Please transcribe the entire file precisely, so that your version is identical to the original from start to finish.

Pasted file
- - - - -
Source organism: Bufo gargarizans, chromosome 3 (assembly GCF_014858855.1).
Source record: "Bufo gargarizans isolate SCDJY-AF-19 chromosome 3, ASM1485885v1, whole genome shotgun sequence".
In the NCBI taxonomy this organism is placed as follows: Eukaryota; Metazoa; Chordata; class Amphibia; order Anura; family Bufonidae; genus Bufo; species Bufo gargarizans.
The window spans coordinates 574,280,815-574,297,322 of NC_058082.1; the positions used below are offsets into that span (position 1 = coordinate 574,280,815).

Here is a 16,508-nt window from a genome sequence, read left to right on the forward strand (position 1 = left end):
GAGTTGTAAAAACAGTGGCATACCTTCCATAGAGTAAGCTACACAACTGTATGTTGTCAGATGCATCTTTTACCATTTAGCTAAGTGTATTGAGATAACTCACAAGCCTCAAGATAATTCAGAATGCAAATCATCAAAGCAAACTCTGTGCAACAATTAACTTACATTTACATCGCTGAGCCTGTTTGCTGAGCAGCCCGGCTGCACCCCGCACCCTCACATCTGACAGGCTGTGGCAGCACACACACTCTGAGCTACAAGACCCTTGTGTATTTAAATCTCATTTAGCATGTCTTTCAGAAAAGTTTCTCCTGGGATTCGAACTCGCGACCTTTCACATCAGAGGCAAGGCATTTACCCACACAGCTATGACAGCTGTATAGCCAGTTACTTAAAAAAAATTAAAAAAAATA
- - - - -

Source organism: Bufo gargarizans, chromosome 3 (assembly GCF_014858855.1).
Source record: "Bufo gargarizans isolate SCDJY-AF-19 chromosome 3, ASM1485885v1, whole genome shotgun sequence".
In the NCBI taxonomy this organism is placed as follows: Eukaryota; Metazoa; Chordata; class Amphibia; order Anura; family Bufonidae; genus Bufo; species Bufo gargarizans.
The window spans coordinates 574,280,815-574,297,322 of NC_058082.1; the positions used below are offsets into that span (position 1 = coordinate 574,280,815).

Here is a 16,508-nt window from a genome sequence, read left to right on the forward strand (position 1 = left end):
GAGTTGTAAAAACAGTGGCATACCTTCCATAGAGTAAGCTACACAACTGTATGTTGTCAGATGCATCTTTTACCATTTAGCTAAGTGTATTGAGATAACTCACAAGCCTCAAGATAATTCAGAATGCAAATCATCAAAGCAAACTCTGTGCAACAATTAACTTACATTTACATCGCTGAGCCTGTTTGCTGAGCAGCCCGGCTGCACCCCGCACCCTCACATCTGACAGGCTGTGGCAGCACACACACTCTGAGCTACAAGACCCTTGTGTATTTAAATCTCATTTAGCATGTCTTTCAGAAAAGTTTCTCCTGGGATTCGAACTCGCGACCTTTCACATCAGAGGCAAGGCATTTACCCACACAGCTATGACAGCTGTATAGCCAGTTACTTAAAAAAAATTAAAAAAAATA